Adriane Knoppix is a variation that is intended for blind
and visually impaired
people, which can be used entirely without vision oriented output devices. It was released in the third quarter of 2007 as a Live CD
. Adriane Knoppix
is named after Adriane Knopper, the wife of Klaus Knopper
, the developer of Knoppix. Adriane has a visual impairment, and has been assisting Klaus with the development of the software. The name Adriane is also an acronym
(although it's probably a backronym
) for "Audio Desktop Reference Implementation And Networking Environment".
Adriane Knoppix is intended not only for the blind but also for beginners who don’t know much about computers. It is simple to use since the user does not have to search through many applications to find what they need. It uses the SUSE-Blind-Linux (SBL) Screenreader with a phoneme generator and speech engine for normal output.
- Auditor Security Collection, intended to test the security of networks
- BackTrack is the result of the merger between the Auditor Security Collection (above) and Whoppix, a discontinued live CD with computer network penetration testing tools and known later as WHAX, during which time it was based on SLAX instead of Knoppix.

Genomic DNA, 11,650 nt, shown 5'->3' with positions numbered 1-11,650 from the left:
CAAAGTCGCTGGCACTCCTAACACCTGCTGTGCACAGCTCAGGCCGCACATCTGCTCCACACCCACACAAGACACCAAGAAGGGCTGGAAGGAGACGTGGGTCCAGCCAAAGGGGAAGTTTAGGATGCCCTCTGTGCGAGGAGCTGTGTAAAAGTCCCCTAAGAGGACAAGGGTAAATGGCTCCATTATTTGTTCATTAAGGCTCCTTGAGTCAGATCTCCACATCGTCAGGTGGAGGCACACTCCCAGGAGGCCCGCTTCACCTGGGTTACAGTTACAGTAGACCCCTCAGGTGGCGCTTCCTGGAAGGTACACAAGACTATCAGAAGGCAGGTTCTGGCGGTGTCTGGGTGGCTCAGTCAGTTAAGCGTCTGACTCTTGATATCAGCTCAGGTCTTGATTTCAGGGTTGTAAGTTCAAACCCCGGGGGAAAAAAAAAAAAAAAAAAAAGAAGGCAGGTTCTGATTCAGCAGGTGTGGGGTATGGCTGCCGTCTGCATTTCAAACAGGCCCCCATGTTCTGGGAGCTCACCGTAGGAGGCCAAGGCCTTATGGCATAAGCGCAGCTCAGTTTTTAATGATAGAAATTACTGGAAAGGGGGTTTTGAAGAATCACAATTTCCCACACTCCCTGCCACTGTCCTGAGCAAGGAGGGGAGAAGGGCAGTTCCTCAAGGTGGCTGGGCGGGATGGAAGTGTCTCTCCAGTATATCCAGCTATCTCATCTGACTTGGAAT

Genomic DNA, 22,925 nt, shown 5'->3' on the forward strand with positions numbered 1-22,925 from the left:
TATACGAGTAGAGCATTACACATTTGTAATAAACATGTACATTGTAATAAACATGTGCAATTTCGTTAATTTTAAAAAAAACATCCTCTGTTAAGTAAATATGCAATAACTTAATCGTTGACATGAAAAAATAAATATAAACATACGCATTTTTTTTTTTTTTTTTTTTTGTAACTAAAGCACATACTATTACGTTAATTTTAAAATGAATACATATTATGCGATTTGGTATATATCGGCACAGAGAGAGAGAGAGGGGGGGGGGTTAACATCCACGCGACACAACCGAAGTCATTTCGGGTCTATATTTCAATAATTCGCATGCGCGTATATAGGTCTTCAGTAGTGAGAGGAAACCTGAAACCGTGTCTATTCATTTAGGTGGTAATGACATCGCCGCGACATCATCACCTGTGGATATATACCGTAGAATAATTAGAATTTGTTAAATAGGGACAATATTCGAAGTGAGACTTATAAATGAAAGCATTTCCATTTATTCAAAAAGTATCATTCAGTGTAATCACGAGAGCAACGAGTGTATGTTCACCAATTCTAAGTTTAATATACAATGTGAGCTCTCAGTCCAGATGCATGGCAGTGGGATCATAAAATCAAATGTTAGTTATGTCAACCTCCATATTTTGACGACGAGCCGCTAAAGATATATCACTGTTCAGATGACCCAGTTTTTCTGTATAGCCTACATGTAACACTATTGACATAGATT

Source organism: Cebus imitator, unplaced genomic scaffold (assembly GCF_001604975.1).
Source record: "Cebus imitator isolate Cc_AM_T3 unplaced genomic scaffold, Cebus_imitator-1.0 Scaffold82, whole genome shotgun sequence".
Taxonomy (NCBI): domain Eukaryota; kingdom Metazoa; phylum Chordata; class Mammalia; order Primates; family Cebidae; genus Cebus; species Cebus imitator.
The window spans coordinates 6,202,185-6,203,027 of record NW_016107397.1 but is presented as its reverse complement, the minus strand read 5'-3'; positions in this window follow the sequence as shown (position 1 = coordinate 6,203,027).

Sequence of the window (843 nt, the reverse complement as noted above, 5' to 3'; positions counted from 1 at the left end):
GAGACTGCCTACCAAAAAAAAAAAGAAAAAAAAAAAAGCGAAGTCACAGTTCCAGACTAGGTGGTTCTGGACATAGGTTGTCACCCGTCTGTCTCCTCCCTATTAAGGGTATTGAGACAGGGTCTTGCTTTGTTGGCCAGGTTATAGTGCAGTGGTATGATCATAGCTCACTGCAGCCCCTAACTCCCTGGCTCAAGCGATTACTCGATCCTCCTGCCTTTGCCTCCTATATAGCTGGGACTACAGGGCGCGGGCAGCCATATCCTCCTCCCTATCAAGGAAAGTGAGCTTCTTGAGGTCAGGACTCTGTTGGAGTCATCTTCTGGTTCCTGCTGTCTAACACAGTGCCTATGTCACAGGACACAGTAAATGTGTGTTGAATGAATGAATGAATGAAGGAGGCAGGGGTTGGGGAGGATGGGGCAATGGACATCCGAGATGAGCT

- Buildix, oriented on an agile development infrastructure with Trac, Subversion and CruiseControl
- ClusterKnoppix, which uses openMosix
- Damn Small Linux, 50 MB image file with Linux 2.4. Works as Live CD and Live USB
- Feather Linux, 128 MB image with Linux 2.4, works as a Live CD and Live USB
- Flonix USB Edition, an old live CD
- Guadalinex, Spanish
- Helix, focusing on the computer security areas of forensics, data discovery and incident response
- Hikarunix, which provides a full study/play environment for Go
- INSERT (INside SEcurity Rescue Toolkit), which fits on a Mini-Live CD and is focused on security and system repairs
- Kanotix, with live-cd function, but fully supports HD-install and dist-upgrade as well
- Knoppix STD (Security Tools Distribution), which focuses on computer security tools
- KnoppMyth, a distro that attempts to make the Linux and MythTV installation as trivial as possible
- Kurumin, in Brazilian Portuguese
- Morphix, a modular distribution with four basic variations and the ability to construct more variations easily using a module system
- Musix GNU+Linux, specifically for musicians
- Quantian, for statisticians
- sidux, independent distribution with installer, inspired by knoppix, over the detour of kanotix.
- Tilix, Bulgarian Linux based operating system, easy to use for beginners and for advanced users. The distribution can work directly from CD or can be installed to you hard drive. The hardware recognition is automatic.